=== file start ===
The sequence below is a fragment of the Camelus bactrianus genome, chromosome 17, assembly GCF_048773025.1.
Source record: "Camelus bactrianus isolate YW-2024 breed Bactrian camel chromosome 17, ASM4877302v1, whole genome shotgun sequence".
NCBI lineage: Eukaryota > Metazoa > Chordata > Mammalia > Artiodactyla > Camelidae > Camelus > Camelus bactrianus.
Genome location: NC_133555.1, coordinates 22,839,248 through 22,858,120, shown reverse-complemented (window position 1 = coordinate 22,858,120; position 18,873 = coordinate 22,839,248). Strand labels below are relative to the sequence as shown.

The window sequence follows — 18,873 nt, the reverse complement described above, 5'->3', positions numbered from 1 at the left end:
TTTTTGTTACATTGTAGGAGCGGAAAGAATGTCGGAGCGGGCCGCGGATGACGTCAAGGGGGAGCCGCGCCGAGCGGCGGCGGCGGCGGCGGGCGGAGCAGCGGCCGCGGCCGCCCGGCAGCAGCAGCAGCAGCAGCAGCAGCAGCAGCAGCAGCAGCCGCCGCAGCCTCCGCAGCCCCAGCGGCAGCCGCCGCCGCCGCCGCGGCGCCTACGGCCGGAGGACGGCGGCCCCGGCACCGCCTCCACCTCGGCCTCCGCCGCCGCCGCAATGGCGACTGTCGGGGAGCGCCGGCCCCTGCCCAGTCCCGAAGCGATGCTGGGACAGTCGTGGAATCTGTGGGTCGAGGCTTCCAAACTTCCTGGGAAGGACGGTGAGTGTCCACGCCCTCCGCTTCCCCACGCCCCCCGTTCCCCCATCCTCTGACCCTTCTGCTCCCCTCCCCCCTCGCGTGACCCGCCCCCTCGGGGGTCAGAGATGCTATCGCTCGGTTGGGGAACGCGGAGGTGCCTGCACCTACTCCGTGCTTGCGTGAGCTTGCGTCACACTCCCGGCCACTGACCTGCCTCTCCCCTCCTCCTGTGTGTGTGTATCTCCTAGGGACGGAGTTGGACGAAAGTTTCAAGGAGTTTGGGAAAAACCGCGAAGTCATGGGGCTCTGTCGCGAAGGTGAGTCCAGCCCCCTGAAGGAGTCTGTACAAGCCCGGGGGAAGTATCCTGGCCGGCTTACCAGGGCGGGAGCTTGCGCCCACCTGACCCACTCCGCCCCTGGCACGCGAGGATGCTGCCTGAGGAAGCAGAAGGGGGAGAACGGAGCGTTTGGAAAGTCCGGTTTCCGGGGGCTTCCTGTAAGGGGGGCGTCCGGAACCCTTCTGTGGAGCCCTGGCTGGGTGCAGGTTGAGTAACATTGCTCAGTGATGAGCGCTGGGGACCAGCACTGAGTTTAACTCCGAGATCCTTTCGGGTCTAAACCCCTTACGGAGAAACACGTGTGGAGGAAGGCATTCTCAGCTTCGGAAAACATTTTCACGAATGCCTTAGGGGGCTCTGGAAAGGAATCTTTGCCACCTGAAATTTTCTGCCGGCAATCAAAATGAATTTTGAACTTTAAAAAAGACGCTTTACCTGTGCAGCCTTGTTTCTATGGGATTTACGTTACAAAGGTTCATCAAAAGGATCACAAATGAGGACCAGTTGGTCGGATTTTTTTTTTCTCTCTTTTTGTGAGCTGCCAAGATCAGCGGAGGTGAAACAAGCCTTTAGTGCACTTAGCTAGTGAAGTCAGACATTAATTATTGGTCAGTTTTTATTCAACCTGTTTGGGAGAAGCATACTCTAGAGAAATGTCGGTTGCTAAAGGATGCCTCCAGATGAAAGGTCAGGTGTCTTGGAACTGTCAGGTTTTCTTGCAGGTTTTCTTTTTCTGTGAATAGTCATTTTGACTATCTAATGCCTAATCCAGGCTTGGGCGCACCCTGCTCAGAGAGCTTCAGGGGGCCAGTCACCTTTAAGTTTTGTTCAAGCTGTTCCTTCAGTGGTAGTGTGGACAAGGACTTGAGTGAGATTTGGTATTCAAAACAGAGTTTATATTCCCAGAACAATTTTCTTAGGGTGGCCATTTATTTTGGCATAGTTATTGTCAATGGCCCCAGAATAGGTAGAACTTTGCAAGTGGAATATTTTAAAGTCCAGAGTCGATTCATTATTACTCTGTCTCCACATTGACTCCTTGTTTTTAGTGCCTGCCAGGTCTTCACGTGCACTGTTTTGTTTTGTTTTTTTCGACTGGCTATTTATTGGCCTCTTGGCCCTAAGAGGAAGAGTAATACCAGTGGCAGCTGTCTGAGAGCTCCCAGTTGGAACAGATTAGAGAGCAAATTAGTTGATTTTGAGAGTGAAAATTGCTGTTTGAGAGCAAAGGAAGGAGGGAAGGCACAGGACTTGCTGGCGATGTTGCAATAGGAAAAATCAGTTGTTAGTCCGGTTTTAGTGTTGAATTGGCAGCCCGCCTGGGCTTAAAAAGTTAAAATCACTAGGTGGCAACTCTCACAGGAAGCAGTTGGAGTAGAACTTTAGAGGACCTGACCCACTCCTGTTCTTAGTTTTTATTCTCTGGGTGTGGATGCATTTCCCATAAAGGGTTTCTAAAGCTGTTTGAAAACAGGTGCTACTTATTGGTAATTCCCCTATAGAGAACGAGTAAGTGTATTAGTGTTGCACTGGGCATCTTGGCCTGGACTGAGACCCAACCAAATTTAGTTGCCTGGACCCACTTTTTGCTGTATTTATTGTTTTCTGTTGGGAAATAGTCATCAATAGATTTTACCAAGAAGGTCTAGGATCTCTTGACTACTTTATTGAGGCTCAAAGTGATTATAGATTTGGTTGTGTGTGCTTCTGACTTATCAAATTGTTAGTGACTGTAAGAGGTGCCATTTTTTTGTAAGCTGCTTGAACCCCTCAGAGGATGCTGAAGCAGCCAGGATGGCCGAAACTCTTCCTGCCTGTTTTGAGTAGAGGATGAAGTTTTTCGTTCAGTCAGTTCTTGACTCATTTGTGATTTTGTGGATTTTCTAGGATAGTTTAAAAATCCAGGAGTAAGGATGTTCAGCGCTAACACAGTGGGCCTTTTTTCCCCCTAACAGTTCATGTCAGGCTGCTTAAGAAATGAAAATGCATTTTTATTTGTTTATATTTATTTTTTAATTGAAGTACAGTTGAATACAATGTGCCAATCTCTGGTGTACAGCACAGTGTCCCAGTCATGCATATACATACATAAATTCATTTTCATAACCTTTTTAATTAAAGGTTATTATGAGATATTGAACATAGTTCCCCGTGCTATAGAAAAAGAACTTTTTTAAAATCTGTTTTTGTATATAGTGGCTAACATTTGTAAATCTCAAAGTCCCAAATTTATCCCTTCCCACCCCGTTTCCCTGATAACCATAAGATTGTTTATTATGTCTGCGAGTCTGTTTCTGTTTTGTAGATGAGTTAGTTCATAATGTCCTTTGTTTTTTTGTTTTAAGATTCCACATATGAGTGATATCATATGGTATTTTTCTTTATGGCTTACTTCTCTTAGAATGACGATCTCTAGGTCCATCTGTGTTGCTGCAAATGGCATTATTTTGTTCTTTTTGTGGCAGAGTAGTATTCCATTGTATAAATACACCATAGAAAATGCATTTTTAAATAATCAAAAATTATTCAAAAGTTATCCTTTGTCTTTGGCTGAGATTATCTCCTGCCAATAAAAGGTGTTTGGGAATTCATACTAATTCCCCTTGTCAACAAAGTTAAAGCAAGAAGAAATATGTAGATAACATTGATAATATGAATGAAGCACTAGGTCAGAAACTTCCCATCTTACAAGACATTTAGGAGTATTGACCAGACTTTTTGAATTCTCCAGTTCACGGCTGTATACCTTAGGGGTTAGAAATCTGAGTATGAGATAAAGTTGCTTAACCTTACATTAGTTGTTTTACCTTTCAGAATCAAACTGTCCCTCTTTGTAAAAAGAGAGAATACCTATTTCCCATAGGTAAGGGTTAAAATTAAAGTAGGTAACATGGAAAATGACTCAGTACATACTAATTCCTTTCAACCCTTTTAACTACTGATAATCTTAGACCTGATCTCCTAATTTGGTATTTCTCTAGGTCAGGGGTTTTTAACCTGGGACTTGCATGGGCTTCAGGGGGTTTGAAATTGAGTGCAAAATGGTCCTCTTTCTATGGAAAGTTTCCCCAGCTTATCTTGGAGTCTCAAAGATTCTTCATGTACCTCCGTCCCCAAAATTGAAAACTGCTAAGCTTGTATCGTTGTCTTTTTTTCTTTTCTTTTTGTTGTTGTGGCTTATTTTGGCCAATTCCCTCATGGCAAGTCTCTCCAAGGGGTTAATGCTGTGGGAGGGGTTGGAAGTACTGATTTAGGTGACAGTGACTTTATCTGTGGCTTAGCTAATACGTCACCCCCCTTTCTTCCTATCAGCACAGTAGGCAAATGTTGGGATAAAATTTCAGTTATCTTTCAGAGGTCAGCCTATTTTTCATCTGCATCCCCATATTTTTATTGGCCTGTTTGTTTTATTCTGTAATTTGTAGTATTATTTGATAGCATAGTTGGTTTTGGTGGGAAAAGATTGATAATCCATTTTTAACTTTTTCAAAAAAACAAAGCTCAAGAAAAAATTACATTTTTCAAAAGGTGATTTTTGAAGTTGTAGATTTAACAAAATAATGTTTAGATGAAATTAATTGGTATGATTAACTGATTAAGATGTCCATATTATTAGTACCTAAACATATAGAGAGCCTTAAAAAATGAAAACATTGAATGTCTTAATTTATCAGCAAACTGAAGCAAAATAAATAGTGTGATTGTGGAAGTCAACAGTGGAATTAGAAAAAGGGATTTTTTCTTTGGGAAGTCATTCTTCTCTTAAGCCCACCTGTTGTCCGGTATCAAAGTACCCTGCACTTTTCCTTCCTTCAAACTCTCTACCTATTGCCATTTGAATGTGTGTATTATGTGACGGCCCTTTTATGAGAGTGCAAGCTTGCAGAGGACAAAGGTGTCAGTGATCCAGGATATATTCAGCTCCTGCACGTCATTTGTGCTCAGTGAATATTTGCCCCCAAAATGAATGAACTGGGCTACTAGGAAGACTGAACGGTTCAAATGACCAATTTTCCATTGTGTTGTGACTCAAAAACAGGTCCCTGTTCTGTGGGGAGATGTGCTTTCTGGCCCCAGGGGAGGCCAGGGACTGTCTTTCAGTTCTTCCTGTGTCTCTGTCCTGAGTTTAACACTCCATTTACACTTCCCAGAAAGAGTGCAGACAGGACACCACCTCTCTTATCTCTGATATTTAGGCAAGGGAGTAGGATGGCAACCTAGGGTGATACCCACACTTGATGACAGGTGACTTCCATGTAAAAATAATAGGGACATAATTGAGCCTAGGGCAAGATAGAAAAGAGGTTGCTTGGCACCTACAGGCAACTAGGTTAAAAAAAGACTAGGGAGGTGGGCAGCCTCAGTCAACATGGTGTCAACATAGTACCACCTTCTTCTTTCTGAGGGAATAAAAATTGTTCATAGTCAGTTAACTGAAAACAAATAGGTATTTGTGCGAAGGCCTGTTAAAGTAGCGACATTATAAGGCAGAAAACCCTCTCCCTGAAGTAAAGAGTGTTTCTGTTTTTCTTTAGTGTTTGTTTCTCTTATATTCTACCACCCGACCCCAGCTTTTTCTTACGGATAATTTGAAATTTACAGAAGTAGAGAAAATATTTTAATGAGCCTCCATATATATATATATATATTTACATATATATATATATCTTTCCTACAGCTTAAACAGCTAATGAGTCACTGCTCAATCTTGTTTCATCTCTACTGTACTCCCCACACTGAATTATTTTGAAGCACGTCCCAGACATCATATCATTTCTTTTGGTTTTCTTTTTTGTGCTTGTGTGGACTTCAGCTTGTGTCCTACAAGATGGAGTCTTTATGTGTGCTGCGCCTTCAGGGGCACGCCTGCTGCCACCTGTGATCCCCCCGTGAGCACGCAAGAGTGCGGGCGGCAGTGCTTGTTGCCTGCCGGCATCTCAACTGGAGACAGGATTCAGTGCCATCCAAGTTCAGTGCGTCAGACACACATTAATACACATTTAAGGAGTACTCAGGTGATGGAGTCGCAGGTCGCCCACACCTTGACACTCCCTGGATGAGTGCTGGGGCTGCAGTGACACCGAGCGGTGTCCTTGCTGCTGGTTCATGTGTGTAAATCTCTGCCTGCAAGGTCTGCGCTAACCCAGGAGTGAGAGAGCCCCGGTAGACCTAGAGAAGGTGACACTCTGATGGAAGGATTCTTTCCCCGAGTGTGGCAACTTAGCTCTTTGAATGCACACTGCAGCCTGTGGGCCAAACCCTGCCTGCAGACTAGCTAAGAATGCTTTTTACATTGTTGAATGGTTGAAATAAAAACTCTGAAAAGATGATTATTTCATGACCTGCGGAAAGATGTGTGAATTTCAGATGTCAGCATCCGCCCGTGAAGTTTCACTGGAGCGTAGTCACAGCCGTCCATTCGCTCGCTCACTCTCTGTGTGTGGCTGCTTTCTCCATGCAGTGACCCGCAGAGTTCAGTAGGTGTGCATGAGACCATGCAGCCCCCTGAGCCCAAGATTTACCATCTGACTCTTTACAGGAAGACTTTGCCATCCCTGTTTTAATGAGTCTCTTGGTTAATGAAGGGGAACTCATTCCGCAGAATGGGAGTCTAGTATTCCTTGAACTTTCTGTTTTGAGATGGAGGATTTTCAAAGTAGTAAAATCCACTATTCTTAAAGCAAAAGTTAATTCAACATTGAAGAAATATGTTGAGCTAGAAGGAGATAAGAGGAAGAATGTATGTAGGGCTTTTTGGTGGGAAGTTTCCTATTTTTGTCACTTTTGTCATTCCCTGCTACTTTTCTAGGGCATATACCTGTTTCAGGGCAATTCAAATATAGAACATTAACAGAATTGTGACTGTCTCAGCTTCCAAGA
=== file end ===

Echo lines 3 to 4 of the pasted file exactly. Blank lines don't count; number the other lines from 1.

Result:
NCBI lineage: Eukaryota > Metazoa > Chordata > Mammalia > Artiodactyla > Camelidae > Camelus > Camelus bactrianus.
Genome location: NC_133555.1, coordinates 22,839,248 through 22,858,120, shown reverse-complemented (window position 1 = coordinate 22,858,120; position 18,873 = coordinate 22,839,248). Strand labels below are relative to the sequence as shown.